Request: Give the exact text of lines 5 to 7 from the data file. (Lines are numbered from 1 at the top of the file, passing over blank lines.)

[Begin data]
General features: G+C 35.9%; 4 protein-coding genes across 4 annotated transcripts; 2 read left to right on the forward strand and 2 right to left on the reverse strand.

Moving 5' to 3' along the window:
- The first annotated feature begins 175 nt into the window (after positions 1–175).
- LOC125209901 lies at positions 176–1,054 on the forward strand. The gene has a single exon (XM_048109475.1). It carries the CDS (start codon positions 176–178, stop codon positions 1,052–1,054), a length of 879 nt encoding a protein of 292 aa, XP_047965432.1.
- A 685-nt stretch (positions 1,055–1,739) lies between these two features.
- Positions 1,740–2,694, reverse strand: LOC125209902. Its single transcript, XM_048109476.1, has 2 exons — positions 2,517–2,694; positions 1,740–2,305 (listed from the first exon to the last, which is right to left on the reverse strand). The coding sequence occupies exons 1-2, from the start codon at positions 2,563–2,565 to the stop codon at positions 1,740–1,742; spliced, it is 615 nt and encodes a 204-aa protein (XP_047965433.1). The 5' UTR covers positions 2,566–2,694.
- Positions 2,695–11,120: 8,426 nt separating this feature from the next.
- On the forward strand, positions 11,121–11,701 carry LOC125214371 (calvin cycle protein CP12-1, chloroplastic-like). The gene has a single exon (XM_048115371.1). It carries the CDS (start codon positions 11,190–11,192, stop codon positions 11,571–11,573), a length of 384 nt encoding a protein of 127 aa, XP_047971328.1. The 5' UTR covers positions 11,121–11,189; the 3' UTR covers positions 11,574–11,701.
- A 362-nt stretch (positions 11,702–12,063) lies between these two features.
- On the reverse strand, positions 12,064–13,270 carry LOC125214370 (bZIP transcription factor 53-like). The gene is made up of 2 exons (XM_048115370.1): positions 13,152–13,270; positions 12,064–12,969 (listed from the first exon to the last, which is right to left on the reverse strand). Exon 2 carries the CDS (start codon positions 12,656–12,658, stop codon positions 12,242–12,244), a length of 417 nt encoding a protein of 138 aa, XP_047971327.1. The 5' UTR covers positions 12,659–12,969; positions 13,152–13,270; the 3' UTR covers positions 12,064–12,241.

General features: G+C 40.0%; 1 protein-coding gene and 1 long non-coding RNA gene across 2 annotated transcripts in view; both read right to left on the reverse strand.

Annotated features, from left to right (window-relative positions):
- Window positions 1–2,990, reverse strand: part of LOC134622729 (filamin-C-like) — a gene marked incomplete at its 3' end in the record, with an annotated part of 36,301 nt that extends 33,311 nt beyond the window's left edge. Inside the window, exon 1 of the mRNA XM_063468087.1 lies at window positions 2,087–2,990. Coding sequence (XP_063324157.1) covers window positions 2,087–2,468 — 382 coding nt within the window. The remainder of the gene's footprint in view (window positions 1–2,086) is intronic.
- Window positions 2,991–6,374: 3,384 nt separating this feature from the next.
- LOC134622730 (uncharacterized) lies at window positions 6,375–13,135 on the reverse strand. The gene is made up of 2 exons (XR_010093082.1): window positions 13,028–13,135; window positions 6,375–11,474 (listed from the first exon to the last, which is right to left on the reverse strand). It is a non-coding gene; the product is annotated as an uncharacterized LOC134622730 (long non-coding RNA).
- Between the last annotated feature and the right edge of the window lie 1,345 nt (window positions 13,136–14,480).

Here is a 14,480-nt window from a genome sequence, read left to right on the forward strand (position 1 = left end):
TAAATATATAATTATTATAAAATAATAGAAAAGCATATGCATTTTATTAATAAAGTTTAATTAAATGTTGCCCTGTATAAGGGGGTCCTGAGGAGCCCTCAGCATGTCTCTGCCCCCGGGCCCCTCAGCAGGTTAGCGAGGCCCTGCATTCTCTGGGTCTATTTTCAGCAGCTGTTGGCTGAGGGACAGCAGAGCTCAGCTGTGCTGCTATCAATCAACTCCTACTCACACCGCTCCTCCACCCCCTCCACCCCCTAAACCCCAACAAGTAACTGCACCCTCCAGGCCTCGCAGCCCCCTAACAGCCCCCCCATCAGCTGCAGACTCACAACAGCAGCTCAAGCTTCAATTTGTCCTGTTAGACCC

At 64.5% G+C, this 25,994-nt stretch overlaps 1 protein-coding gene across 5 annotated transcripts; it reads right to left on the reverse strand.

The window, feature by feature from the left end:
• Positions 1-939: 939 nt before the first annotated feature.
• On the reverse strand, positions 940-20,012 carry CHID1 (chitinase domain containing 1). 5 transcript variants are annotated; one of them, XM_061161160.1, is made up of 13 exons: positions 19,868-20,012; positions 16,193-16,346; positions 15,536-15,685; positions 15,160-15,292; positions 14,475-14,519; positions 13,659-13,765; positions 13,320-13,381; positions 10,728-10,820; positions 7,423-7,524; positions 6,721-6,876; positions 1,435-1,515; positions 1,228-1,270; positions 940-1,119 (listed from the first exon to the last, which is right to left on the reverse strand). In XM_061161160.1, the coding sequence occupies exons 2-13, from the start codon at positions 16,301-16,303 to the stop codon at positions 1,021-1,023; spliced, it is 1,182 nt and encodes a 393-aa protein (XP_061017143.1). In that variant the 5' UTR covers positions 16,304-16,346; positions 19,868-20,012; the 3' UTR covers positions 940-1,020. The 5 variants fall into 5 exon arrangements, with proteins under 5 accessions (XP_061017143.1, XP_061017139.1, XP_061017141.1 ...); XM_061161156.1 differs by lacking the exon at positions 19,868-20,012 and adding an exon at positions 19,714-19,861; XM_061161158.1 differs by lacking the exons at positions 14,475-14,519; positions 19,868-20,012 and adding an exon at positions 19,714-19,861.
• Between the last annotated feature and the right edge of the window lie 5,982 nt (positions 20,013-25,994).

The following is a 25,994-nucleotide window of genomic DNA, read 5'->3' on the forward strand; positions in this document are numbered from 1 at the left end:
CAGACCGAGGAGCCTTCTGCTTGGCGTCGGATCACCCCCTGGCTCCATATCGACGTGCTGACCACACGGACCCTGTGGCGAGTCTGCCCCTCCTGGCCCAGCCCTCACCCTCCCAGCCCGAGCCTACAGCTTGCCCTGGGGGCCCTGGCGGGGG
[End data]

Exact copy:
- A 685-nt stretch (positions 1,055–1,739) lies between these two features.
- Positions 1,740–2,694, reverse strand: LOC125209902. Its single transcript, XM_048109476.1, has 2 exons — positions 2,517–2,694; positions 1,740–2,305 (listed from the first exon to the last, which is right to left on the reverse strand). The coding sequence occupies exons 1-2, from the start codon at positions 2,563–2,565 to the stop codon at positions 1,740–1,742; spliced, it is 615 nt and encodes a 204-aa protein (XP_047965433.1). The 5' UTR covers positions 2,566–2,694.
- Positions 2,695–11,120: 8,426 nt separating this feature from the next.